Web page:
Physicists take a step towards fault-tolerant quantum computing

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Demonstration of fundamental D3V fusion rules. Credit: arXiv (2022). DOI: 10.48550/arxiv.2210.10255

Some classical computers have error correction built into their bit-based memories; quantum computers, to work in the future, will also need much more sensitive qubit-based error correction mechanisms.

Cornell researchers have recently taken a step toward fault-tolerant quantum computing: They have built a simple model containing exotic particles called non-abelian anyons that is compact and practical enough to run on modern quantum hardware. The realization of these particles, which can only exist in two dimensions, is a step towards their implementation in the real world.

Through creative thinking, Yuri Lensky, former Bethe/Wilkins/Kavli Institute of Cornell (KIC) Postdoctoral Fellow in Physics in the College of Arts and Sciences (A&S), collaborated with Eun-Ah Kim, Professor of Physics (A&S), proposed a simple “recipe” that could be used for robust computation with non-abelian anyons, including specific instructions for performing the effect experimentally on devices available today.

Their paper, “Graph Gauge Theory of Mobile Non-Abelian Anyons in a Qubit Stabilizer Code,” written in collaboration with Google Quantum AI theorists, published March 24 in Annals of Physics. Google Quantum AI researchers, in collaboration with Lensky and Kim, proved the theory with a successful experiment, as reported in a preprint post, “Observation of Non-Abelian Exchange Statistics on a Superconducting Processor,” on the sharing platform research arXiv.

“This two-dimensional state is interesting both from the perspective of quantum condensed matter physics – it has new properties very particular to 2D physics – and from the perspective of quantum information,” Lensky said. “It’s something really quantum, but it’s also potentially useful for quantum computing. It protects bits of quantum information by storing it non-locally, and our protocol allows us to compute with those bits.”

Kim explained the principle that drives non-abelian anyons by holding two identical one-pound dumbbells. When she crosses her arms, the identical dumbbells change position, but as objects defined by classical physics, their state remains the same. They are interchangeable.

If these dumbbells represent two identical quantum particles, remarkably in some 2D systems, their trails through spacetime can produce a measurable record of change (pictured with arms crossed). This swapping process is called a braid, after the particle shapes the trails.

“Quantum mechanics, when you move one particle around the other,” said Kim, holding a stationary weight and moving the other in a circle around it, “the wave function, which is a solution to the equation of Schrödinger describing quantum mechanical motion, can be multiplied by a phase factor or it can become something very different.”

When the wave function acquires a global sign that can only be observed by interferometry, a measure of wave interference, it is called an abelian anyon. When the wavefunction becomes noticeably different, it’s a non-abelian anyon, she said.

Non-abelian anyons could be exploited to create qubits defined not on a single particle, but on a pair of identical quantum particles: non-locally encoded.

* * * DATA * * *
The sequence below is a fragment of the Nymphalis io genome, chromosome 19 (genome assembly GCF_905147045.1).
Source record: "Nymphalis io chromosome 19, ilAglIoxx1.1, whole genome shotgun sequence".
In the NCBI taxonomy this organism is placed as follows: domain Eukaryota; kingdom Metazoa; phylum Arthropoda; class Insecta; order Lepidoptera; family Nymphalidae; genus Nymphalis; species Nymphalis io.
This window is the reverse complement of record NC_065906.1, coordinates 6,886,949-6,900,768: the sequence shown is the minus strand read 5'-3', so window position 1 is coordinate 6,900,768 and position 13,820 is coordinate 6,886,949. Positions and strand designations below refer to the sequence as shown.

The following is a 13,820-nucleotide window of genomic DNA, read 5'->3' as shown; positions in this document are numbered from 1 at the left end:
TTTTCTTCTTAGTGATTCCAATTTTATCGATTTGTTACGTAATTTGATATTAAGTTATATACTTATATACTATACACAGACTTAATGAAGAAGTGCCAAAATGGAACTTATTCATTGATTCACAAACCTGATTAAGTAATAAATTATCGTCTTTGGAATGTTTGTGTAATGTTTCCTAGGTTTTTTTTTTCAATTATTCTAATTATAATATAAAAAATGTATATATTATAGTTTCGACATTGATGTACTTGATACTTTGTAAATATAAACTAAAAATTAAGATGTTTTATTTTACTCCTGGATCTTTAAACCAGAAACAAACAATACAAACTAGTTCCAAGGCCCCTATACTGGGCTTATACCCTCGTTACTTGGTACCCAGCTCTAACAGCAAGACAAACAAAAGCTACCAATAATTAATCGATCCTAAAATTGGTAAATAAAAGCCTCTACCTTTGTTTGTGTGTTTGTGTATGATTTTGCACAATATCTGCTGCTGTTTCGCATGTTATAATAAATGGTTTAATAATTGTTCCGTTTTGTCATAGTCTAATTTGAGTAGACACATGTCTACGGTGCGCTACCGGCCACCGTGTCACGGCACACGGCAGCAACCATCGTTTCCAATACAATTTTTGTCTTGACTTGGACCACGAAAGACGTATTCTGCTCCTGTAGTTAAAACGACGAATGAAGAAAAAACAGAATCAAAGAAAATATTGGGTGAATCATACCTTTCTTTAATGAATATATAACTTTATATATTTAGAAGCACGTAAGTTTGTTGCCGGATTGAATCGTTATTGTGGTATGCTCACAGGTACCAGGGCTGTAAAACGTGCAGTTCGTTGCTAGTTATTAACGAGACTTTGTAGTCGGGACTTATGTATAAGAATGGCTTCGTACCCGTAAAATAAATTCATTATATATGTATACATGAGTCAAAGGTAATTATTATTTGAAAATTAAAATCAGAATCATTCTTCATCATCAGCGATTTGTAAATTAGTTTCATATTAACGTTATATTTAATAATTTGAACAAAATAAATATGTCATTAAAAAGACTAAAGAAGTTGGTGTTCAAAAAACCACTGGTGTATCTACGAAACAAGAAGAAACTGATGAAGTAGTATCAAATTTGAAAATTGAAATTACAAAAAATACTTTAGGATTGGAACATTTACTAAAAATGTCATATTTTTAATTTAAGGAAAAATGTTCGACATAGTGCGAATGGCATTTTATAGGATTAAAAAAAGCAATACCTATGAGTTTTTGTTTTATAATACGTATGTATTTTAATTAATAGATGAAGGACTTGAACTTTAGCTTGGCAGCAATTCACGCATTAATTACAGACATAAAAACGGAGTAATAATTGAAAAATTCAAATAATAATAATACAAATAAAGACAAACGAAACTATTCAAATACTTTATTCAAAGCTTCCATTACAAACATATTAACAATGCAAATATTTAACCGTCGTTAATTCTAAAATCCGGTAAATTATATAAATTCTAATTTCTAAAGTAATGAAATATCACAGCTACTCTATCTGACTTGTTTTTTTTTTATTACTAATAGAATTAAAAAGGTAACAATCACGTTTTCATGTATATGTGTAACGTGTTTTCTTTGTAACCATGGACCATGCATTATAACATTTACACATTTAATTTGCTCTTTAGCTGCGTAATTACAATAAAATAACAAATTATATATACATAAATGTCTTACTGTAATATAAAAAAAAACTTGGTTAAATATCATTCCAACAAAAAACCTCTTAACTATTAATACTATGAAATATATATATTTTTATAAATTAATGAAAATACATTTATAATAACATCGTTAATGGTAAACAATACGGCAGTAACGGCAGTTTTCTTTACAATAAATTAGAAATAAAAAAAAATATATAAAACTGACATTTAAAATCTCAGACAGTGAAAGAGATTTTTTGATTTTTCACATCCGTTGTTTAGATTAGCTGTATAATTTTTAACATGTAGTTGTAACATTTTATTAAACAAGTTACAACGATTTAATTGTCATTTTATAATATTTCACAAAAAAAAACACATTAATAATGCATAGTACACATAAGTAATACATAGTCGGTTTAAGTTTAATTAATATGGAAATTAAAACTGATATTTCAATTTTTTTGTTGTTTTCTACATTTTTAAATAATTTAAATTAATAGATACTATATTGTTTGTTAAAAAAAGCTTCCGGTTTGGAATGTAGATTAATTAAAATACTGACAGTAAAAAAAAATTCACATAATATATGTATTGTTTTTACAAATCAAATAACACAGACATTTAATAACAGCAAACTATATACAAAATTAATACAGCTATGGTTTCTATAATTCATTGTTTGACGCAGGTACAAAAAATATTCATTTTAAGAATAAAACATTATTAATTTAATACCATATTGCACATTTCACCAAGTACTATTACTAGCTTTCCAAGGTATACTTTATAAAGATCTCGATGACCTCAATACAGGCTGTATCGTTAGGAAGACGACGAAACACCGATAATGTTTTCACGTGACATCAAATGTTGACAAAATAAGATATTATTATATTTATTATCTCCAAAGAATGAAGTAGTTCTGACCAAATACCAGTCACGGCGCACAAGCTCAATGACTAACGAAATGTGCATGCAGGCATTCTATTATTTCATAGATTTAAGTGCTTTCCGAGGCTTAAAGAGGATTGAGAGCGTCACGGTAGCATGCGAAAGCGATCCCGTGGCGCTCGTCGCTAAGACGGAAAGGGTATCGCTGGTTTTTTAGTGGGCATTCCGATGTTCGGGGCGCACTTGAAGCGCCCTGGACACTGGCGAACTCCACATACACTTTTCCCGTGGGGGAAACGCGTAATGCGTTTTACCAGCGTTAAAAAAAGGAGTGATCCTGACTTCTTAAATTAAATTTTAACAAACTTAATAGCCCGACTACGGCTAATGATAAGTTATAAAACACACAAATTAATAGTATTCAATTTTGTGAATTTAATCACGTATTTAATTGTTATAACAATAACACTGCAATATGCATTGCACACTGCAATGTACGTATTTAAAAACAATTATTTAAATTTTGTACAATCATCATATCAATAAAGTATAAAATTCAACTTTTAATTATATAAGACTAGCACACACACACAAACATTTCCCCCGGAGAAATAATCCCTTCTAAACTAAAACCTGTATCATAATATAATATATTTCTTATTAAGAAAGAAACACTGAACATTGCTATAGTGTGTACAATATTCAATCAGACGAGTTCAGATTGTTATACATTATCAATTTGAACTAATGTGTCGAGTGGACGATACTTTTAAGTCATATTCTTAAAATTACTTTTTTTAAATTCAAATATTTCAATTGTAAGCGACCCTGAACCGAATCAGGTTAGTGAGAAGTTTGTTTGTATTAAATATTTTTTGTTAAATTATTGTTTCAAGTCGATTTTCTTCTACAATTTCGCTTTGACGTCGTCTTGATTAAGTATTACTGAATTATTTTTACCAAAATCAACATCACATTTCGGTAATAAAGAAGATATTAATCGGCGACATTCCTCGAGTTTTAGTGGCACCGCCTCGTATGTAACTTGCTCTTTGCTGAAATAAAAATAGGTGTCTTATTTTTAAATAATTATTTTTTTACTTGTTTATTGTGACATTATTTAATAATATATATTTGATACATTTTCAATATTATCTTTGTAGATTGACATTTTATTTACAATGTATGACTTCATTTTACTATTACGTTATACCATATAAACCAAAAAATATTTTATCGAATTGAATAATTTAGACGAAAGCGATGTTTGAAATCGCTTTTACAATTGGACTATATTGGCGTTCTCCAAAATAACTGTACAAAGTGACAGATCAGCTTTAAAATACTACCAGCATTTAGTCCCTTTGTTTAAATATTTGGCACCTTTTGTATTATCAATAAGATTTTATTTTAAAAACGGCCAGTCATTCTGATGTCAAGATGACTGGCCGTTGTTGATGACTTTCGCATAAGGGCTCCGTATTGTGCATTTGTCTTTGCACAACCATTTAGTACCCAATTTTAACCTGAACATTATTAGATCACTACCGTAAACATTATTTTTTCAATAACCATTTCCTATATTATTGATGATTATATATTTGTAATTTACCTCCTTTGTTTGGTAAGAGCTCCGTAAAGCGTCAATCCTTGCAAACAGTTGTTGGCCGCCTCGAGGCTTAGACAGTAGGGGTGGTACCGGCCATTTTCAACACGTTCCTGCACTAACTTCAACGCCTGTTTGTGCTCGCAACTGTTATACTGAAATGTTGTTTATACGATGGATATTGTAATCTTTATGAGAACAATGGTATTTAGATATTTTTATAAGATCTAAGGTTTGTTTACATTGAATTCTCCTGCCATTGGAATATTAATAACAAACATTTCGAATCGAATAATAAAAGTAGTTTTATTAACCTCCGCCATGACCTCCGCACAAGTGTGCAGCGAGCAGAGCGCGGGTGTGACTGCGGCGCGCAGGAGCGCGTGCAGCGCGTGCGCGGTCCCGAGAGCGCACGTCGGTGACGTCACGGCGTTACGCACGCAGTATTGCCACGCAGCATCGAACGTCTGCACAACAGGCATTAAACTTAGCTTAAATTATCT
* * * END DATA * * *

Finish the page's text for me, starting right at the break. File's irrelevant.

“If I put the qubit shared between these particles in a zero state and separate them, then whatever happens locally to one of these anyons, the zero state will remain. The qubit set to zero is at the safe from corruption,” Kim said. “Non-abelian anyons could be used in a platform for shielded qubits.”

But while physicists have theorized about these exotic particles for years — Alexei Kitaev proposed operating on protected bits of quantum memory by braiding non-abelian anyons around 2001, Lensky said — they have never been observed in a physical system before.

When Google Quantum AI expanded the quantum processor platform’s capabilities to perform surface coding and braiding of abelian anyons in a physical system, Lensky said, “It was [our] the inspiration to look for a way to realize the physics of non-abelian anyons as soon as possible.”

“We knew they had the working ingredients, but they didn’t have a recipe,” Kim said. “We figured out how to move these non-abelian anyons, and then we told the experimenters what to do. It was possible because Yuri and I thought in a flexible, creative, and open-minded way.”

Past theoretical research has identified non-abelian properties, but failed to find how to move them, a necessary step. A key idea of ​​Lensky and Kim was to abandon the regularity of a grid and organize the qubits in an almost hand-drawn way but backed by robust mathematics.

“After this simple geometric idea, using gauge theory, we were able to come up with the protocol for taking this image and implementing it on a chip in a robust and efficient way,” Kim said. “With this 10-qubit system, we were able to encode multiple non-abelian anyons, and therefore multiple information-carrying logical qubits, and a precise recipe for what experimenters should do at each step of the process.”

“Although the goal of the theory and experiment is simply to realize non-abelian anyons in the real world, it can also be seen as a first small step towards implementing braided computation,” said Lensky.

More information:
Yuri D. Lensky et al, Graphic gauge theory of non-abelian moving anyons in a qubit-stabilizing code, Annals of Physics (2023). DOI: 10.1016/j.aop.2023.169286

Trond I. Andersen et al, Observation of non-abelian exchange statistics on a superconducting processor, arXiv (2022). DOI: 10.48550/arxiv.2210.10255

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